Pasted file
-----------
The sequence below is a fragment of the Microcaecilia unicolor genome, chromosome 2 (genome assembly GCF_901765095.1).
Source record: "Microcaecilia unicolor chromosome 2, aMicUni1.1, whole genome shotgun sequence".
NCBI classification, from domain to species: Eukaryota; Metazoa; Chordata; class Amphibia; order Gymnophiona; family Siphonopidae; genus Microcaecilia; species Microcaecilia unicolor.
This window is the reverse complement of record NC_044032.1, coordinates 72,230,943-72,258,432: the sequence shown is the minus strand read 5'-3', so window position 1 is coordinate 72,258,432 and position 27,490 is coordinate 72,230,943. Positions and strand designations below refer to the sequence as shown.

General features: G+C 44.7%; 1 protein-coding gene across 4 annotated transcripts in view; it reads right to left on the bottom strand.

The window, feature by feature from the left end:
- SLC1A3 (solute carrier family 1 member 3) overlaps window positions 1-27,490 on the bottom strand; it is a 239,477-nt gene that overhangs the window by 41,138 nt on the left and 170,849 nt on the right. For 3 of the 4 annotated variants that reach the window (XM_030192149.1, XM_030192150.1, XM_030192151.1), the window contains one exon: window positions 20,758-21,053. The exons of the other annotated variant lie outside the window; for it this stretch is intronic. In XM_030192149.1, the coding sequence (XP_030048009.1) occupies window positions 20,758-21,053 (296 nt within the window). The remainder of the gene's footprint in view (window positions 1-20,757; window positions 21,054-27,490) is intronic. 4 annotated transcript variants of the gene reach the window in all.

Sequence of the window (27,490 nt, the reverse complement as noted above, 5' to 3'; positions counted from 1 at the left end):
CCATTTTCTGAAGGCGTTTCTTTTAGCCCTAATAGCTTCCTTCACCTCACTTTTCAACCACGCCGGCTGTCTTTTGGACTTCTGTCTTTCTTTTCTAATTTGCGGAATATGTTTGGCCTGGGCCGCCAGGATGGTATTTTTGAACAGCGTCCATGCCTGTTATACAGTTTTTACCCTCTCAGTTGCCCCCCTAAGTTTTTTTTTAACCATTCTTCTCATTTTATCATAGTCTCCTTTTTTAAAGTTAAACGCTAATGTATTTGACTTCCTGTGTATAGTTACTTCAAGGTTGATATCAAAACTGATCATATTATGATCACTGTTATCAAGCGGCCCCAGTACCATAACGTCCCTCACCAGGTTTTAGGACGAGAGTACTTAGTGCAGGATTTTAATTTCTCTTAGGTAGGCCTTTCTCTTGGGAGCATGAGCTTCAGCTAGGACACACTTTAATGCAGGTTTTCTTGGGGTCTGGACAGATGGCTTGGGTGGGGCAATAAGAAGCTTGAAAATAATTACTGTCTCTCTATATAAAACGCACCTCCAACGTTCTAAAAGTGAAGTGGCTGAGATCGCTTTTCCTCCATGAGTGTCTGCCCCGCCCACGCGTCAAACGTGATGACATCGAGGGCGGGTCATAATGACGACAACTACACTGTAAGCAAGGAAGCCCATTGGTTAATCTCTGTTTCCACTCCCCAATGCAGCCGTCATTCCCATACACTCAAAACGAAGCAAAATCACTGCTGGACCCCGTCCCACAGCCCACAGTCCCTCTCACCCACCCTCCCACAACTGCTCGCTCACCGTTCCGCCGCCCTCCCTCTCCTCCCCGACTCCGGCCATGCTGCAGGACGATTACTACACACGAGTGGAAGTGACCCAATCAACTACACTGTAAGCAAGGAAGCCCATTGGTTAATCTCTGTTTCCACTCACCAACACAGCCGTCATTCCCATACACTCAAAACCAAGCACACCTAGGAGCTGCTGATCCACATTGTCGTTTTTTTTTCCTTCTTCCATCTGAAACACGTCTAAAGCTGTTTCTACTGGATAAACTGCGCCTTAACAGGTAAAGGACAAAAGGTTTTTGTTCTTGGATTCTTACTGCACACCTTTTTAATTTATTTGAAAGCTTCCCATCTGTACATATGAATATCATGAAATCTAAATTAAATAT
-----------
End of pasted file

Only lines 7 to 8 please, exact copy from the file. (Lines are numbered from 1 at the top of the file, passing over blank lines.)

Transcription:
- SLC1A3 (solute carrier family 1 member 3) overlaps window positions 1-27,490 on the bottom strand; it is a 239,477-nt gene that overhangs the window by 41,138 nt on the left and 170,849 nt on the right. For 3 of the 4 annotated variants that reach the window (XM_030192149.1, XM_030192150.1, XM_030192151.1), the window contains one exon: window positions 20,758-21,053. The exons of the other annotated variant lie outside the window; for it this stretch is intronic. In XM_030192149.1, the coding sequence (XP_030048009.1) occupies window positions 20,758-21,053 (296 nt within the window). The remainder of the gene's footprint in view (window positions 1-20,757; window positions 21,054-27,490) is intronic. 4 annotated transcript variants of the gene reach the window in all.

Sequence of the window (27,490 nt, the reverse complement as noted above, 5' to 3'; positions counted from 1 at the left end):